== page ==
dharma monkey

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How we treat them: Why it matters


I am appalled at what I have seen in the press over the last few months about questions of torture, rendition, civil rights and America’s claim that it is the highest bastion of democracy and protector of all that is good in the world.

The U.S. government drugs and kidnaps a German citizen, Khaled el-Masri, and then drags him off to a secret torture prison, only to discover that he isn’t guilty of anything. He’s held for several more months, after which the father of five is dumped in another foreign country while the U.S. ambassador to Germany persuades that nation’s government to deny any knowledge of what will surely be branded as el-Masri’s wild tale.

All the while, an American citizen sits in a Navy brig in Charleston, S.C., for three years — without access to the usual channels of legal defense the Constitution grants to every single citizen of this nation — while his own government builds a monumental case against him. When it appears that the U.S. Supreme Court could rule in the man’s favor, he’s suddenly indicted.

As this happens, America’s leaders fan across the globe claiming that the country upholds domestic and international law when it comes to dealing with potential terrorists, yet a Washington Post reporter is able to unravel a network of secret prisons operating on foreign soil where suspects are tortured, likely until they provide some form of confession, be it true or otherwise.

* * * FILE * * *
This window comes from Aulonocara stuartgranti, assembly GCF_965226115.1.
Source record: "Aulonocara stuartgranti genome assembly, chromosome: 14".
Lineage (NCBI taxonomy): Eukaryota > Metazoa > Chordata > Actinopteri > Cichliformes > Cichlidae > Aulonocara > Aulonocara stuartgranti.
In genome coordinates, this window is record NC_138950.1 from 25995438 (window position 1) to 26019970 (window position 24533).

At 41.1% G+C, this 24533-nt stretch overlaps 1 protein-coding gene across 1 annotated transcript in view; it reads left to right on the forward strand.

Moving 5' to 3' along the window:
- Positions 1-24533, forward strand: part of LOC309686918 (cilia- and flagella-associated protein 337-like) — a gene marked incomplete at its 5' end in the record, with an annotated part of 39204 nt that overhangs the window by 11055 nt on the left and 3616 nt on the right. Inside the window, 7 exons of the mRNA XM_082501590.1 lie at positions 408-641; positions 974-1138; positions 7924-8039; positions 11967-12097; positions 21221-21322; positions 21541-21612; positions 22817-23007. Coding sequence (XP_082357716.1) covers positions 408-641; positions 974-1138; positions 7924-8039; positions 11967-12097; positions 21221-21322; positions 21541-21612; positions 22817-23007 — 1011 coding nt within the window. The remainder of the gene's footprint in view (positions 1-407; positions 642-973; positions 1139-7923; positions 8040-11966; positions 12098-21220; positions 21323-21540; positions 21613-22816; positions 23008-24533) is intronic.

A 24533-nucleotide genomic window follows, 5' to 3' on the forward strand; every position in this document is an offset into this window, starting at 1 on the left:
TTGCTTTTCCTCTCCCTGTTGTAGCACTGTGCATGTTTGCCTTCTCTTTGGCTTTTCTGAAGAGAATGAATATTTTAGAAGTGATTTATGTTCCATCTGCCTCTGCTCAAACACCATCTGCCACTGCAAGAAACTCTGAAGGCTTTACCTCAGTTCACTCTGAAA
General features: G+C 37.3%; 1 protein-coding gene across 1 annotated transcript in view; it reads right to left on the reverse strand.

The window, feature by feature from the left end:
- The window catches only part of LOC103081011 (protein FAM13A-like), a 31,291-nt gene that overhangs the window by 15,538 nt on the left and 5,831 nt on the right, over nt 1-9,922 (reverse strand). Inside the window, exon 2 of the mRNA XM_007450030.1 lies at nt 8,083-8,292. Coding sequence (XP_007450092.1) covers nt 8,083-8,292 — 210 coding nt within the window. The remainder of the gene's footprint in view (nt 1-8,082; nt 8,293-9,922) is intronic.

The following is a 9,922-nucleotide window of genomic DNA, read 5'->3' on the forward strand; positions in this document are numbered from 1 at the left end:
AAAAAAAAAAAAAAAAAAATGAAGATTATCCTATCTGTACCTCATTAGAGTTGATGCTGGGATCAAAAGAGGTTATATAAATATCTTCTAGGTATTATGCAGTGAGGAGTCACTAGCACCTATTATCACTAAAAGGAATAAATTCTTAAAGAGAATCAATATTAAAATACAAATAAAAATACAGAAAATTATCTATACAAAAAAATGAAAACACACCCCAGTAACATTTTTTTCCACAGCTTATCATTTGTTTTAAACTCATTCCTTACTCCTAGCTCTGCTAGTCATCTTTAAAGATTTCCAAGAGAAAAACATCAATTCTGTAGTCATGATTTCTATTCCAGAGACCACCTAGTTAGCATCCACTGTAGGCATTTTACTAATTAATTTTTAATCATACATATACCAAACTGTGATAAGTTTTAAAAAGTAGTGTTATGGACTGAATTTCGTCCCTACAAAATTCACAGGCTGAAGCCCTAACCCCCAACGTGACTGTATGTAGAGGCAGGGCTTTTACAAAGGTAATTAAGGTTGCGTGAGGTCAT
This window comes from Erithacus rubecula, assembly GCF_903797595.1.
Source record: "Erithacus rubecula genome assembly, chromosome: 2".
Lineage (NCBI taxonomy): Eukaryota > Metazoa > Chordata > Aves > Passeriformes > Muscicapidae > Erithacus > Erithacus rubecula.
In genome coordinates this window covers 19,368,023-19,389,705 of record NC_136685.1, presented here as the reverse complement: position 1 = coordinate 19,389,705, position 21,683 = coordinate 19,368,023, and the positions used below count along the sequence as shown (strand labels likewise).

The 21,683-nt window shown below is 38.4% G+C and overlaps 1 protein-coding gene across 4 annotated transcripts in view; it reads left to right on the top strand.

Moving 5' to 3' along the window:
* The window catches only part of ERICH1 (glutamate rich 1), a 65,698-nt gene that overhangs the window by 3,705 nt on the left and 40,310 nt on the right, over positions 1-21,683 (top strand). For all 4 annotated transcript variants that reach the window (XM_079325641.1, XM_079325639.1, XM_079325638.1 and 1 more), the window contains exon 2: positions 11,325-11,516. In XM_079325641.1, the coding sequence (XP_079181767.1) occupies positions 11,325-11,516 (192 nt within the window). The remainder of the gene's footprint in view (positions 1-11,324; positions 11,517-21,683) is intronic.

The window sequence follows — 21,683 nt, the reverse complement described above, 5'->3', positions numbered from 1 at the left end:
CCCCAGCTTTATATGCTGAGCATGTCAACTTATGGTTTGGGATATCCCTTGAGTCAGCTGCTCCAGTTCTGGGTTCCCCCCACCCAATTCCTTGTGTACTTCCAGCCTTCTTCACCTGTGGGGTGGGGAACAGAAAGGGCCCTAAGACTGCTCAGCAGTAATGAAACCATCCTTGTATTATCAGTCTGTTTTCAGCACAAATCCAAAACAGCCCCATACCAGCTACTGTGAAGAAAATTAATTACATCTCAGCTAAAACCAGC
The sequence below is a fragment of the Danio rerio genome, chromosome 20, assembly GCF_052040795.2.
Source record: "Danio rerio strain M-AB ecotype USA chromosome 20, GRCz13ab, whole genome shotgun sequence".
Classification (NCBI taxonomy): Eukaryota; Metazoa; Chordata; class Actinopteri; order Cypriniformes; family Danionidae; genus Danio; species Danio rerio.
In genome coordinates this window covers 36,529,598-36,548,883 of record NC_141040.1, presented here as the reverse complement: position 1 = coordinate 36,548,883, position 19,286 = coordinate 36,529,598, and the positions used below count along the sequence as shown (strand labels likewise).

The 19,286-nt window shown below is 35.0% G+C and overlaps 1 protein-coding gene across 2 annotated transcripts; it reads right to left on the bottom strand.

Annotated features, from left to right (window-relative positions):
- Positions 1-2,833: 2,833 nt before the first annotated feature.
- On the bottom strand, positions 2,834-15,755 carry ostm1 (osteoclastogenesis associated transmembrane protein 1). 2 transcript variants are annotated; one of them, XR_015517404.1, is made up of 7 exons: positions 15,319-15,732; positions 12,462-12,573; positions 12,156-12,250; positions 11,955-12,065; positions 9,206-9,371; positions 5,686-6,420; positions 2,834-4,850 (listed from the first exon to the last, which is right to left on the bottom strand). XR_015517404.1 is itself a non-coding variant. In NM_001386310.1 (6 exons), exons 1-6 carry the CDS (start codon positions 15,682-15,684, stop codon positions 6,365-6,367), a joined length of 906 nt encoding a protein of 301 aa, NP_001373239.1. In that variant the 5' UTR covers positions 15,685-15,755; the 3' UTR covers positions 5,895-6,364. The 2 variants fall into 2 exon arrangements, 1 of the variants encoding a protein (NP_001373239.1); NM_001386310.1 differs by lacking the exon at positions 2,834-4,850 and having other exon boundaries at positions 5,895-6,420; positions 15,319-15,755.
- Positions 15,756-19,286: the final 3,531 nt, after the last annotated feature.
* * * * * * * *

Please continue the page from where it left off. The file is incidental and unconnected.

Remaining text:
And then there’s GITMO.

Why should I — or anyone else — trust the same administration that sends its head diplomat to Europe to say that America is doing nothing illegal and that the “black sites” don’t exist, when newspapers all around the globe are digging up the proof — including flight records of CIA-registered planes, of all things — that they do?

My political feelings aside, it is very difficult to watch what a small group of people are doing to an otherwise great nation. We are isolating ourselves in the world, and at the same time, creating legions upon legions of people who want nothing more than to kill our troops and harm our country.

When the next terrorist attack on U.S. soil occurs, what then? I don’t know which is more frightening — the next Sept. 11, or the next Sept. 12.

Author: Sean

I am Sean, a writer/PR guy originally from the Rural South who grew up and settled down in Washington, D.C. My interests include local politics, Eastern philosophy, languages and reality television.

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